How teen entrepreneur earned thousands in his school holidays
Teenager Harry Hall is part of a new breed of young entrepreneurs spending their free time getting a leg-up in the business world.
When he was 15, he decided he wanted to save up for a new computer - but he told A Current Affair he wanted to do something other than take the standard McDonalds or KFC job.
He decided to start washing cars and dropped 500 leaflets around the neighbourhood.
"I got two responses from those 500 drops, and so I washed those two cars that weekend and made my first $40," he said.
Needing more customers, he placed an ad on a local Facebook group.
"Overnight I got, I think it was 100 responses from people saying they wanted their car washed," he said.
"I was quite surprised, I thought I might get a few here or there."
His dad Mick helped out by driving him around to car-washing jobs - two weeks of three to four cars per day.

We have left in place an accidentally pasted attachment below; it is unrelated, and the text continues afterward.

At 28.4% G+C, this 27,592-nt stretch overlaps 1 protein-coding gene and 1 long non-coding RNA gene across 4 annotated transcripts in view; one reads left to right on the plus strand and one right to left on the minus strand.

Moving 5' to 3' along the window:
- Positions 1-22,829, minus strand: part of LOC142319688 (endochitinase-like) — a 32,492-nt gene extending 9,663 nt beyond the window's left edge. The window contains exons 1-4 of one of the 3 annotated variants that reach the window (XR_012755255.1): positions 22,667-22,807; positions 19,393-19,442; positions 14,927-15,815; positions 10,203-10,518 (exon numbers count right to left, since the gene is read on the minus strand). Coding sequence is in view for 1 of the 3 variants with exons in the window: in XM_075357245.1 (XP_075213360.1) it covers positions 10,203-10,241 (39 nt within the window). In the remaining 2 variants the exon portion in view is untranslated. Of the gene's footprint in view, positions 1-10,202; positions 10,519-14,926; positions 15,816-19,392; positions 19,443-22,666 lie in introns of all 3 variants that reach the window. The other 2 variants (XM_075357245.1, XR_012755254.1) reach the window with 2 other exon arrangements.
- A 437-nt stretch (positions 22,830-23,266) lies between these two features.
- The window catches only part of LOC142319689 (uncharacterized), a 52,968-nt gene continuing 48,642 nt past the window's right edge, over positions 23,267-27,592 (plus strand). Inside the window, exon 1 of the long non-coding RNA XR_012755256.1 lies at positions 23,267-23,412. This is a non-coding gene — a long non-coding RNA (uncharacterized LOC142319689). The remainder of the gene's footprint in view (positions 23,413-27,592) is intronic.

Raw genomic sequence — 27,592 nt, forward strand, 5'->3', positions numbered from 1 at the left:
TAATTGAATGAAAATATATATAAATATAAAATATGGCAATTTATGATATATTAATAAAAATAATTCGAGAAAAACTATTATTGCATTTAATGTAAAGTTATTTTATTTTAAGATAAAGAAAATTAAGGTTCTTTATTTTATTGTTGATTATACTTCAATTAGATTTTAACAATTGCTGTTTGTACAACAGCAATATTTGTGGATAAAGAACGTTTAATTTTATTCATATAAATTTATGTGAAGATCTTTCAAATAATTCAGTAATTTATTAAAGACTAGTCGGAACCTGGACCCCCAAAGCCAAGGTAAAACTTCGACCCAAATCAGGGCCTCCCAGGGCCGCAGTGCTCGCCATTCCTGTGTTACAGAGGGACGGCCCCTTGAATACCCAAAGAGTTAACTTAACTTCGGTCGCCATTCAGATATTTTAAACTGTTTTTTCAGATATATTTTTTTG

"We're really proud of him for having a go," he said.
Customers like Helen Francis also praised Harry's initiative, and his reliability.
"I admire this young boy because he's got off his bum and got himself a job because he needed something he wanted in life," she said.
"And his parents gave him a great example - get out and get a job, and look what he's done."
With business booming, Harry, now 16, has started his own website with the help of software platform Go Daddy.
Now, his customers book their appointments online.
Harry's original goal was to buy a $600 computer, but he ended up being able to pay for one worth more than $2000.
So far, he's raked in about $6000 and has a plan to earn $60 to $100 per weekend.
He's expanding his business to make his own all-natural cleaning products after becoming concerned at how many chemicals were washing into waterways.
Through a great deal of research and testing in his parents' garage, he hopes to soon have his own labels called Organicar.
"I've tested them on lots of different types of cars," he said.
Even younger kids can also get a taste of the business life.
Jarrad Dober from Kid Boss Academy, which provides business start-up kits for children to fundraise, said it was an opportunity to benefit a child's joy, wonder and creativity.
"Technology has given business creation a huge step up for kids," he said.
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